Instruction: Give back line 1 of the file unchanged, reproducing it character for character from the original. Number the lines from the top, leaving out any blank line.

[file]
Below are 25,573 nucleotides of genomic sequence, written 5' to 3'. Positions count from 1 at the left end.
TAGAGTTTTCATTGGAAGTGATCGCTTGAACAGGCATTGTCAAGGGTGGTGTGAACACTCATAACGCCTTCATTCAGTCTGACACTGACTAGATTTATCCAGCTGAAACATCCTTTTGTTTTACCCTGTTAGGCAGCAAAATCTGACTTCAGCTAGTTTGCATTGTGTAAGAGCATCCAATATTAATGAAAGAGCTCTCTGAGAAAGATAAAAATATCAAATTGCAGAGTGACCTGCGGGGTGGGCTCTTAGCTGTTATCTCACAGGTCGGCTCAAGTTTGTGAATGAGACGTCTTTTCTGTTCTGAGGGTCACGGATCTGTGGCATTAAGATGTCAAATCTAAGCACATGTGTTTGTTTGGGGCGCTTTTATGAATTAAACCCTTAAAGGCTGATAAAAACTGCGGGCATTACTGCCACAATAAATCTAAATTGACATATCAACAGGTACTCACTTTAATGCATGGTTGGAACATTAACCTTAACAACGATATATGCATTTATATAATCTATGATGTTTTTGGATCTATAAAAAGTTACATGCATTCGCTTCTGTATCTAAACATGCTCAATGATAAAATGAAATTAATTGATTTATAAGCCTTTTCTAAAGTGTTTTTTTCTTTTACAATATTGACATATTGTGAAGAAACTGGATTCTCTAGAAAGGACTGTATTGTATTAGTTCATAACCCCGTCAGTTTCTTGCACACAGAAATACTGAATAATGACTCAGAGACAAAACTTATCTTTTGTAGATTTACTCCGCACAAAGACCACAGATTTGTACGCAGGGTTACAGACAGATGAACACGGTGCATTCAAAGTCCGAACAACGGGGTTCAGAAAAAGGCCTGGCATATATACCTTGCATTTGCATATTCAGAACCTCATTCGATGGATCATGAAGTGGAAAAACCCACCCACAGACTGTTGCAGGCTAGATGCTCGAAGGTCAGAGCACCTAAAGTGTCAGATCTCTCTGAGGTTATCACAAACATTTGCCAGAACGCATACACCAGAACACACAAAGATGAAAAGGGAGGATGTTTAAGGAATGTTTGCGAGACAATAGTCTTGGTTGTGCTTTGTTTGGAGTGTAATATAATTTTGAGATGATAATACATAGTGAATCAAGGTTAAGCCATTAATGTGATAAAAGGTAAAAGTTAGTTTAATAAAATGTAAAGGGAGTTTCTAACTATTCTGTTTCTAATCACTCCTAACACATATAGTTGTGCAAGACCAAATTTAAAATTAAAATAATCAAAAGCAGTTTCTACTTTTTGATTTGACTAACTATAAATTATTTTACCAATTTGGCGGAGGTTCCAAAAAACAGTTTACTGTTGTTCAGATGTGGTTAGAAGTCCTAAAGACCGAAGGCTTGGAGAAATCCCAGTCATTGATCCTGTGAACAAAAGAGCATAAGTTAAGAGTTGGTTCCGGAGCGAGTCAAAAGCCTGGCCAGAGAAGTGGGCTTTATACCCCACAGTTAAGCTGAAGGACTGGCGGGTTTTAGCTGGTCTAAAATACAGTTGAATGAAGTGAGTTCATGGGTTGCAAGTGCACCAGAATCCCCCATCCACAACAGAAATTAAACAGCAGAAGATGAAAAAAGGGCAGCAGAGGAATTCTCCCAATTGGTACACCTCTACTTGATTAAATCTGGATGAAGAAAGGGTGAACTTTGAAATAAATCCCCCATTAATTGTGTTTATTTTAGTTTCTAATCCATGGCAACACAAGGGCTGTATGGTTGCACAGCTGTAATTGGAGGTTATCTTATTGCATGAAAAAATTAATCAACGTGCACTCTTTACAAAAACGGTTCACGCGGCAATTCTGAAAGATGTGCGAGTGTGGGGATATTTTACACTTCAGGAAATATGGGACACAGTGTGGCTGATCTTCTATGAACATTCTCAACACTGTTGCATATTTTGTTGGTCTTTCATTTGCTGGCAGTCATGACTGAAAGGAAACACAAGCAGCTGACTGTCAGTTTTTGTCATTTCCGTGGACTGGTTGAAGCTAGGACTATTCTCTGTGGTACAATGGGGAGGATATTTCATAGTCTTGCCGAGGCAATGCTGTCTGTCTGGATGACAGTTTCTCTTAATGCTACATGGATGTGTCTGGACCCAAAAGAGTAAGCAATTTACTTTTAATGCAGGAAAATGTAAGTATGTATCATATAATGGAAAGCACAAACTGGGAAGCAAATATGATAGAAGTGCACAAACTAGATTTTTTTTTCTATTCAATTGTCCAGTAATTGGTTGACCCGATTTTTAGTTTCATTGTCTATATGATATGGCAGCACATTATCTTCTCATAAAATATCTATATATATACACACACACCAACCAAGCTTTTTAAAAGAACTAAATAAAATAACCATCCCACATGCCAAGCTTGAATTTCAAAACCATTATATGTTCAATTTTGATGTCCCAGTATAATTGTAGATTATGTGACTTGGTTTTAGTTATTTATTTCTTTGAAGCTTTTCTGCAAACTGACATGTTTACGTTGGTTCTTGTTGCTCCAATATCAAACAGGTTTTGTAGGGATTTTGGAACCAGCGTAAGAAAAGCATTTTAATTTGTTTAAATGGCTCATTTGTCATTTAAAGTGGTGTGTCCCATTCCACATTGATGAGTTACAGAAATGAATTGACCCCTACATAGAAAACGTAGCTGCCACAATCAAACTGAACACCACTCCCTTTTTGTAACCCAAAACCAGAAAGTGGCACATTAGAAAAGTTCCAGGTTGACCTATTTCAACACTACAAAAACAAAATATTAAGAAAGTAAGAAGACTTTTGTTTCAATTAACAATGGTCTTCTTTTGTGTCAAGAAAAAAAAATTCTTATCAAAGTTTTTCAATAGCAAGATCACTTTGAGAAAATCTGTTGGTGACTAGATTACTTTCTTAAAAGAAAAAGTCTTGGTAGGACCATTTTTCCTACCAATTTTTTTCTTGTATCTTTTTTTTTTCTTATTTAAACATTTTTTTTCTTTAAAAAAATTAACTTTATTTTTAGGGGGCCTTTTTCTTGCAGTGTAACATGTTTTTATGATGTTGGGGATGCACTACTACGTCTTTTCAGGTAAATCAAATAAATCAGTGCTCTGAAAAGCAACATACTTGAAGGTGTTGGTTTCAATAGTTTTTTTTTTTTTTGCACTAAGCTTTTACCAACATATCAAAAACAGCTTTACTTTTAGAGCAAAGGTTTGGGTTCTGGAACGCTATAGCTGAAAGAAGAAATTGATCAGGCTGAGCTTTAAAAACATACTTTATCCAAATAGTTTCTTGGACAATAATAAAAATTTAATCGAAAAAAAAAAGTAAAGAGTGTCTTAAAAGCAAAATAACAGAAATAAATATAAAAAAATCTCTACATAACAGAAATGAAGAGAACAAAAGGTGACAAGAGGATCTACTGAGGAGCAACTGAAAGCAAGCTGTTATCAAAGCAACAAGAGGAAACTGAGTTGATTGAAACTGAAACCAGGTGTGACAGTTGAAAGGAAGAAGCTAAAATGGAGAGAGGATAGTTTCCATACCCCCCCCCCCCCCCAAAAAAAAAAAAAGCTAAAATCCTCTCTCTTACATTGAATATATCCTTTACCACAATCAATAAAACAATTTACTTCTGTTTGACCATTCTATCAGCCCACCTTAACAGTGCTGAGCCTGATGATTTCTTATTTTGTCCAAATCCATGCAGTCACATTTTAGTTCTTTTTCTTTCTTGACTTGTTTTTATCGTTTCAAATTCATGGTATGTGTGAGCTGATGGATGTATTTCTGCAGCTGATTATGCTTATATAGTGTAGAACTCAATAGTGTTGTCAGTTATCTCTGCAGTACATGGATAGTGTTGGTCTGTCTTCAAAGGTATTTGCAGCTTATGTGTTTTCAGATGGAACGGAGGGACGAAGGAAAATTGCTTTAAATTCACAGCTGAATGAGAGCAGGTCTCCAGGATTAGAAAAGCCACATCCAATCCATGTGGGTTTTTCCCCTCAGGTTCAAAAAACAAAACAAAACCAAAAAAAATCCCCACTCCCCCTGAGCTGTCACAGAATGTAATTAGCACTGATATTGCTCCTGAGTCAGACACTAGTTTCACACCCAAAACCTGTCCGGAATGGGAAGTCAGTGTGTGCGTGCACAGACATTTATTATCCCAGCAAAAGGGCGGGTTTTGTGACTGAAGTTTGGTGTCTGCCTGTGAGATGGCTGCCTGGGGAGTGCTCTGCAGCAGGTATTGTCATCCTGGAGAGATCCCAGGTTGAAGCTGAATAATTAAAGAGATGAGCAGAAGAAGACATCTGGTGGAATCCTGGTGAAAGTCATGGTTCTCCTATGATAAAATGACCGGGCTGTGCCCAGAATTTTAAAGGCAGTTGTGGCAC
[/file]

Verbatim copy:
Below are 25,573 nucleotides of genomic sequence, written 5' to 3'. Positions count from 1 at the left end.